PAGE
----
Noisy Cricket XD-S .45 delivers full-sized defensive capability in a tiny package. It is shockingly tame in its recoil handling capabilities, and when launching 230gr .45ACP rounds from such a small and light gun, it has to be. It looks like the MiB issued Will Smith the wrong weapon!
My first outing with the XDS didn’t go so well. The slide stop on mine was out of spec and would not reliably lock the slide back on the last round. A few turns around the internet showed that I was not alone. The initial production batch of XDS pistols, it seems, were plagued by out of spec slide stop lugs and off-center strikes due to weak feeding of longer FMJ rounds. An email to Springfield was all it took for them to send out the FedEx guy to pick up my gun for service. Two weeks later I had my XDS, with its new slide stop, back home. I am very pleased with how well Springfield takes care of its customers.
After a through cleaning, the slide stop issue is gone. I have had a couple of FTF on FMJ rounds that get hung up on the top of the chamber. A light smack on the back of the slide chambers the round. The first time this happened I then ejected the round and could see that it was longer than my other ammo. I just stuck in back in the mag and it chambered fine the second time. The second FTF was not really an FTF. It was just a slow-motion feed. If you’ve spent much time behind the trigger, you’ve seen this. It’s where the round hangs up a bit initially but then goes in to the chamber. While holding the gun this 1/2 second to feed looks like an eternity. JHP are immune to the XDS’s long round cambering geometry issue so I’m happy with it as my primary EDC.
There have always been small guns chambered in heavier calibers. There have been .357 Magnum air-weight revolvers and derringers, the AMT Backup .45 during the 90’s, and many other metal mighty mouse guns. The Tactical Tupperware has only gone in to this realm in fits and starts until recently.
In 2000 Glock introduced the model 36. Their “slimline” .45 caliber compact made for the American market.
Often called a single-stack, this is really a misnomer. The G36 6-round mag uses an offset column that is about the same width as most double stack 9mm and .40 standard capacity offerings.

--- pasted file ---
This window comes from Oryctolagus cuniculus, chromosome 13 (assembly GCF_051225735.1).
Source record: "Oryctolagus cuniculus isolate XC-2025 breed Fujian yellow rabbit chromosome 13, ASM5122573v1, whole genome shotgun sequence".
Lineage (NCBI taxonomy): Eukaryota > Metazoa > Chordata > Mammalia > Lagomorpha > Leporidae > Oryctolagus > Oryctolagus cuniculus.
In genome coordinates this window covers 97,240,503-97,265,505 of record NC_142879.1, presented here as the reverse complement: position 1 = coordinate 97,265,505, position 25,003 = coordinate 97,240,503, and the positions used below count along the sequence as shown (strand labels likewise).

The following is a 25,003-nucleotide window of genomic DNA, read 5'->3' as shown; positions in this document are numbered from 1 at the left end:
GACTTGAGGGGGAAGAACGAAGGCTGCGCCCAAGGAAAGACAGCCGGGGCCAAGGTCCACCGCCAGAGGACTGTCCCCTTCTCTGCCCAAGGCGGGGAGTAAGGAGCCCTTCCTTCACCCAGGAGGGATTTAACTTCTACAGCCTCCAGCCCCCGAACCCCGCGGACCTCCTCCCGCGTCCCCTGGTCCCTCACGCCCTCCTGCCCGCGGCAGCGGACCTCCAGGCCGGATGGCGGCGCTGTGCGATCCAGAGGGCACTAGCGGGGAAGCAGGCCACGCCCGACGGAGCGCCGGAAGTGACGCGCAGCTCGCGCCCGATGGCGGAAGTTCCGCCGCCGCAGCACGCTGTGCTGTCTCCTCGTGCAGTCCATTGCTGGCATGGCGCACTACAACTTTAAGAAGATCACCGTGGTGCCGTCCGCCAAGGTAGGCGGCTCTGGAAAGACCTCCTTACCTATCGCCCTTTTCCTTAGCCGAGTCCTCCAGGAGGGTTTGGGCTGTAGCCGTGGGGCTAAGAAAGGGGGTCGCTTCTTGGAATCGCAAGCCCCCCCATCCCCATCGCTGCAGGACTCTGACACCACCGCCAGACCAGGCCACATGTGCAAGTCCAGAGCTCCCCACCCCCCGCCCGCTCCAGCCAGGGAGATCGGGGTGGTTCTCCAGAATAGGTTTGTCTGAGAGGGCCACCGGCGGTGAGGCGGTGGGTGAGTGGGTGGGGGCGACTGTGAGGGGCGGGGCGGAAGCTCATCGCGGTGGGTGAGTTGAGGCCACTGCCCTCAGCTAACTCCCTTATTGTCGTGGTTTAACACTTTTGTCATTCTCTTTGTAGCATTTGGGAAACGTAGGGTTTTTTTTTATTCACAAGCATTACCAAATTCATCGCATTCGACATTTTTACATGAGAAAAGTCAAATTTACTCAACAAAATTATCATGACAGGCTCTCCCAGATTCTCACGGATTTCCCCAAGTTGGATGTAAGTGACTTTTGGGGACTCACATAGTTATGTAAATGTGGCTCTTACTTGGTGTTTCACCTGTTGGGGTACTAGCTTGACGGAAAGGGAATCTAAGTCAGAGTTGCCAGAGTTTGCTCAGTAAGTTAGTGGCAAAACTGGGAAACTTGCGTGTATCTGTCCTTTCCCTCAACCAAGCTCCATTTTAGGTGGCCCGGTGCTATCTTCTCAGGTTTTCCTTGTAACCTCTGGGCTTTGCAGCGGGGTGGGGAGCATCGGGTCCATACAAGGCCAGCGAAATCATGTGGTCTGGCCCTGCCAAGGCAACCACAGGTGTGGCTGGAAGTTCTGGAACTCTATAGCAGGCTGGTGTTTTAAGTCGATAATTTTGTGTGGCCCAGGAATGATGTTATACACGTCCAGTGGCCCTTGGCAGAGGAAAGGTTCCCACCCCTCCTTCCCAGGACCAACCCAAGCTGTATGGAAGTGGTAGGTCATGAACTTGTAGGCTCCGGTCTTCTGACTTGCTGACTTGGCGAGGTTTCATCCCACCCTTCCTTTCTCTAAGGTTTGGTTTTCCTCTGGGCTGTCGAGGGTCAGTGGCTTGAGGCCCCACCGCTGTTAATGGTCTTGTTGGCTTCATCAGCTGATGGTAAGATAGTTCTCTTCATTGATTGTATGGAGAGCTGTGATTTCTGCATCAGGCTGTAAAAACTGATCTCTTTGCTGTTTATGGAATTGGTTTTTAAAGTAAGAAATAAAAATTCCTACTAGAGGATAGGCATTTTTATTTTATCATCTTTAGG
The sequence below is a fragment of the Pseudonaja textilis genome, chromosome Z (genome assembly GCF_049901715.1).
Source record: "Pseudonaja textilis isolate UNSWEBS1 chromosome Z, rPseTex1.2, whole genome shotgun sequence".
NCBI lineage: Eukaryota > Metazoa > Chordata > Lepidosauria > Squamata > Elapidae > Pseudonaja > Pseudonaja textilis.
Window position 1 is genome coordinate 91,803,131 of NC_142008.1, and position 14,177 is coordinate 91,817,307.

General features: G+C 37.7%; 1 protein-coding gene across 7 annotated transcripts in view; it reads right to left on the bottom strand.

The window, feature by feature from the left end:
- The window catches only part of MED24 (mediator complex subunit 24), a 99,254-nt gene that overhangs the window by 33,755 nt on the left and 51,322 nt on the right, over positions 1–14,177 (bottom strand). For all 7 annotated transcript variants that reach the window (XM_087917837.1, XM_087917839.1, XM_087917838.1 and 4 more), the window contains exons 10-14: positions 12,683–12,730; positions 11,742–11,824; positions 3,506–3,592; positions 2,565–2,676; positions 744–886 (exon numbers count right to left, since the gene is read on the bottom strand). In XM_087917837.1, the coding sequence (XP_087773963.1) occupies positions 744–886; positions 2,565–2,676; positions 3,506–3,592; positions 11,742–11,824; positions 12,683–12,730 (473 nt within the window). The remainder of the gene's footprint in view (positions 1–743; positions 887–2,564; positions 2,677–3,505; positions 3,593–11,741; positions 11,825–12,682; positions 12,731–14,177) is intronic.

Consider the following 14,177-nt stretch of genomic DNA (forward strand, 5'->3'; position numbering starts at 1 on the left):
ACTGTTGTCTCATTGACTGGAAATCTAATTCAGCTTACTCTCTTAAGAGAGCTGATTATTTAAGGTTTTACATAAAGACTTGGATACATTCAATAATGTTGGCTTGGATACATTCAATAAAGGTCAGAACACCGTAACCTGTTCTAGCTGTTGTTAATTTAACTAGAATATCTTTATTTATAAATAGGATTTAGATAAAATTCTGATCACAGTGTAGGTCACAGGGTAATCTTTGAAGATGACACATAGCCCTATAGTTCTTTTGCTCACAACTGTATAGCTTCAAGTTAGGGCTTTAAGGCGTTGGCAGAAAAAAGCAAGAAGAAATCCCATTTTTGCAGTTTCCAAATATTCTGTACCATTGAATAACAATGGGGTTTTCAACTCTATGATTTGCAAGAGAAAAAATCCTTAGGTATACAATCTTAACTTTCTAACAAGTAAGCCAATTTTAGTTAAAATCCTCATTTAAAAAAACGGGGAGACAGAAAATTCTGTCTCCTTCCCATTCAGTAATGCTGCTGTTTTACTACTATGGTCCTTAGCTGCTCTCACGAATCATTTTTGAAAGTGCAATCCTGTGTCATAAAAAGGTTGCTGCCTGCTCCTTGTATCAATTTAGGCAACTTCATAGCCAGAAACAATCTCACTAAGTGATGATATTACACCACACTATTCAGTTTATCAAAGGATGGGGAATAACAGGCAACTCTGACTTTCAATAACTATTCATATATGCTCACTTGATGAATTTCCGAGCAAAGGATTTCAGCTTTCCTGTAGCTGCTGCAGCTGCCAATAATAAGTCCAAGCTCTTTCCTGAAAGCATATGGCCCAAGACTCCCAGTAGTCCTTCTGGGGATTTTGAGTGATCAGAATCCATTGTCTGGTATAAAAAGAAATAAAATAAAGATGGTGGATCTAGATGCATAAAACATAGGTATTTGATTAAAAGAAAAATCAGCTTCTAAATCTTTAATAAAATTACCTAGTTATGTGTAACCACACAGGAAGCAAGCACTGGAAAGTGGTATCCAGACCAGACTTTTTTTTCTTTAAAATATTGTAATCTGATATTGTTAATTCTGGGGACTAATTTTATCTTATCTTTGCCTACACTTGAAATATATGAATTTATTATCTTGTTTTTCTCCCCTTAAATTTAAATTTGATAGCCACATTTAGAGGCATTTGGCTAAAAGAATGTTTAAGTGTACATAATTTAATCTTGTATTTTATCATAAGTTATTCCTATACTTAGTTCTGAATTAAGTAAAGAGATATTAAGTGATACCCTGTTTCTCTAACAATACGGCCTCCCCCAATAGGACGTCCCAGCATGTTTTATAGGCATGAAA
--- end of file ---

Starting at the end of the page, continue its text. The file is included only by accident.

In 2004 the Rohrbaugh R9 came out. A subcompact 9mm at $1,200 and with a limitation on how much you can shoot it before you expire the gun’s warranty. It wasn’t exactly a hit.
At its 2006 introduction the PF-9 was hailed as the only practical single-stack polymer handgun that brought a full-sized defensive caliber down to an easily carriable size. That was perhaps a bit more sizzle than substance but it does fill its niche admirably. However, there were always quality and reliability complaints. Kel-Tec aficionados advocated the “Fluff & Buff”, long relied on for making the P-11 more reliable, to finish up the gun and reduce malfunctions. Many people are a bit leery of grinding and polishing their guns with a Dremel tool. Why can’t it just be reliable out of the box? Despite this, PF9 sales have been stout and Kel-Tec is growing substantially with more innovative firearms hitting the market.
Walther entered the slim-line fray with the PPS in 9mm and .40 S&W in 2007. This got a lot of notice for having a duty caliber slimline gun from one of the old guard manufacturers. The PPS’s novel mag release and the mag itself are departures from the norm. Also, the PPS doesn’t really follow the function of other Walther pistols.
The S&W Shield did follow form and function of Smith’s M&P lineup. Chambered in 9mm and .40 S&W, the gun was also released in 2012. This was arguably the last straw for Walther and S&W’s partnership for Walter’s US distribution. The S&W Shield has been wildly popular so far and really Springfield’s only major competition in this slimline carry niche. But there are still a lot of us Americans who still worship at the church of the .45ACP.
At SHOT show 2012 Springfield took the wraps off of the new XD-Slimline pistol. Unlike previous XD offerings, this time the first article was chambered in .45
Many months later the new Croatian gun is shipping and stores just can’t keep the XD-S on the shelves.
It’s roughly the size of the S&W Shield and just a little longer than the Kel-Tec PF9. The Glock 36 is HUGE in comparison, although just a titch heavier.
There are more subcompact and slimline guns coming out right now for the concealed carry market but nothing that I’ve seen in the vein of the XDS .45
I’ll post more on shooting it later but this is for sure… Purely from a comfort standpoint, if asked to shoot 500 rounds from the 9mm PF9 in a single day I would flatly refuse. More than 50 rounds from the Kel-Tec hurts me. The XDS? No hesitation. The G36 is just too big to even continue to compare. They just aren’t really in the same class for concealability and size.
Overall… This is my new summertime EDC.
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I have a Sig P245 that’s a now-discontinued small-gun like that: single-stack, heavier and maybe holding fewer rounds of .45acp (6+1), but made when Sig still made good guns and before they went crazy with marketing weirdness…
The P245 still doesn’t fall in to the “Tactical Tupperware” category. But I’d like one.
I actually got it to be my “Comfort Lump” in the Bug-Out-Bag, for when we have to do the 72-hr earthquake camp-out. I wish we had carry laws like you guys but I’m behind the Lotus Eater’s Curtain.
Thanks for the post on this. I’m one of the folks drooling over the XDs and thinking of one. I have a Taurus PT145 – a subcompact 45, and loaded with 5+1 (230gr JHP) , it weighs 1 lb 10 7/8 oz. It’s actually at 10 round mag, but I wanted to do a heads to heads comparison with yours. (I’ll bet it weighs within grams of the Glock you pictured).
It would be fun to compare to an XD subcompact.
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